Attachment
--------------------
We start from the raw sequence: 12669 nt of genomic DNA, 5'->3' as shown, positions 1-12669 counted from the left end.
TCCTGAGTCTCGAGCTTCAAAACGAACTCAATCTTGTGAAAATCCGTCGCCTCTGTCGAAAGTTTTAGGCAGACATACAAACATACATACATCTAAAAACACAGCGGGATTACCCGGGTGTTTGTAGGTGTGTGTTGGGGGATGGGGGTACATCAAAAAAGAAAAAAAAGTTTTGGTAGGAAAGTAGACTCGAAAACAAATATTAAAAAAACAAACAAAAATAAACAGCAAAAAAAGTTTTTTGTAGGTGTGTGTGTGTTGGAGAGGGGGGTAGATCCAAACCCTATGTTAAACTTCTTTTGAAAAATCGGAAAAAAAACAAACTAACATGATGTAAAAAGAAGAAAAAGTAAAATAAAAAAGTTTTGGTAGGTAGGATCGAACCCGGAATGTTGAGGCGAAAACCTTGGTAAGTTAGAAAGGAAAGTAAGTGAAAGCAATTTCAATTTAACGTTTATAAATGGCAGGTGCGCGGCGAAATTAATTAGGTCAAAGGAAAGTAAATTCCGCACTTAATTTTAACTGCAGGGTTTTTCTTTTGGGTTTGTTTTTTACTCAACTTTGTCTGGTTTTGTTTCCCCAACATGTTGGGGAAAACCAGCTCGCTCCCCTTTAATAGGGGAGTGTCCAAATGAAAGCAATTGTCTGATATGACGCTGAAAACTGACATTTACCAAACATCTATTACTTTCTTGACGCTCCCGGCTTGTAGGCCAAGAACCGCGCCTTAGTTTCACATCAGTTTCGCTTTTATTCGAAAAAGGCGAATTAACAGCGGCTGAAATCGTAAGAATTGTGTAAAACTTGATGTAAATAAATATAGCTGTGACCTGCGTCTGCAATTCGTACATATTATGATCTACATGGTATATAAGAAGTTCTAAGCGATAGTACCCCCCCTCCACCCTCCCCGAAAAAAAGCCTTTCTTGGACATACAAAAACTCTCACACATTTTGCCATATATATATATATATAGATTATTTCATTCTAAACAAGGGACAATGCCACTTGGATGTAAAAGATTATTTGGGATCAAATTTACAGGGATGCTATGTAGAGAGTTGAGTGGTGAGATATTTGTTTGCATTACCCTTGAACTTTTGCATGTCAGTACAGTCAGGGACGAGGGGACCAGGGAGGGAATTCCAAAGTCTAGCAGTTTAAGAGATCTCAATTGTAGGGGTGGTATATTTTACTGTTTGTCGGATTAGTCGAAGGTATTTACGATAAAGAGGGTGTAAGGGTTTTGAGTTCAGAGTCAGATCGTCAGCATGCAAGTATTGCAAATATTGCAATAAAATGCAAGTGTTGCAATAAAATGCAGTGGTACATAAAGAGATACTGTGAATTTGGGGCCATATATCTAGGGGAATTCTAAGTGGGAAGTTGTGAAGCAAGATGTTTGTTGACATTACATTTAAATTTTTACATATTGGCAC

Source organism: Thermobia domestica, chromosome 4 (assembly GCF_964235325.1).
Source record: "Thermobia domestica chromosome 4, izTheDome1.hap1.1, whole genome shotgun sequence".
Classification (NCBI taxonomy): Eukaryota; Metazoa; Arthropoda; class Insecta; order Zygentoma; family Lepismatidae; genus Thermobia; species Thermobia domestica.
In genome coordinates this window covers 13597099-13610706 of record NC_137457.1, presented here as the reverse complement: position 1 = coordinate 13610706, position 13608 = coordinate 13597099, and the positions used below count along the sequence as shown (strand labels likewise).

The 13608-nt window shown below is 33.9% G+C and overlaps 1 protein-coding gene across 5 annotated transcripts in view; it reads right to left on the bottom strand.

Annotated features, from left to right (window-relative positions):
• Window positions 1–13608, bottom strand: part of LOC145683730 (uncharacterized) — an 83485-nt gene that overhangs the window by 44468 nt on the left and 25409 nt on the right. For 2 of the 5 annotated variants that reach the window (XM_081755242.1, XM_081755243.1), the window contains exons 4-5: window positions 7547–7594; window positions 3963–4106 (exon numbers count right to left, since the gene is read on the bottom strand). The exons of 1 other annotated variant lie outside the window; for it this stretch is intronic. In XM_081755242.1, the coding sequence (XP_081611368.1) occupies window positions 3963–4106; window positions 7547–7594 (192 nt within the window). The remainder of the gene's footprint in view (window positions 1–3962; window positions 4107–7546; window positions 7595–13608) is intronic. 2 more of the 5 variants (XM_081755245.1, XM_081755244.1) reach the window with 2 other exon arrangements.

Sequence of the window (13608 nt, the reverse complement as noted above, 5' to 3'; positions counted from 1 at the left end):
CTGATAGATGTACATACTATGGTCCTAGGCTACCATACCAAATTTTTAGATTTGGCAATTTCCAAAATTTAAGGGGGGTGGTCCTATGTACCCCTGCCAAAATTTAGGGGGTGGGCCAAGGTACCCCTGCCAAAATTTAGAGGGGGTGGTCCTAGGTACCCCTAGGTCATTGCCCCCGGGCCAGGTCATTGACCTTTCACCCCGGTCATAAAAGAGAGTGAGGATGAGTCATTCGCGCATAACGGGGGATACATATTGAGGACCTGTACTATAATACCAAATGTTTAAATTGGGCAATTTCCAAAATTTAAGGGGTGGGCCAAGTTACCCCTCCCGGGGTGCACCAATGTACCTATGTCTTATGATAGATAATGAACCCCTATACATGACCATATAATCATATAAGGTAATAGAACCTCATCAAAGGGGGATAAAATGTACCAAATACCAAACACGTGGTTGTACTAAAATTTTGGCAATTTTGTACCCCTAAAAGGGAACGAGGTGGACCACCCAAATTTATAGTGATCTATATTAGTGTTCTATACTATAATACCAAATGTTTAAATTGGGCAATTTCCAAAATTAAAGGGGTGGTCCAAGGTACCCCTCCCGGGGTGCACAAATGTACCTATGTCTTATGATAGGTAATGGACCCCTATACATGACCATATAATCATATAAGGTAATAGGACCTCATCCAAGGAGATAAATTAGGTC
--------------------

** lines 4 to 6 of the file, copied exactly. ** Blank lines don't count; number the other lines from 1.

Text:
Source record: "Thermobia domestica chromosome 4, izTheDome1.hap1.1, whole genome shotgun sequence".
Classification (NCBI taxonomy): Eukaryota; Metazoa; Arthropoda; class Insecta; order Zygentoma; family Lepismatidae; genus Thermobia; species Thermobia domestica.
In genome coordinates this window covers 13597099-13610706 of record NC_137457.1, presented here as the reverse complement: position 1 = coordinate 13610706, position 13608 = coordinate 13597099, and the positions used below count along the sequence as shown (strand labels likewise).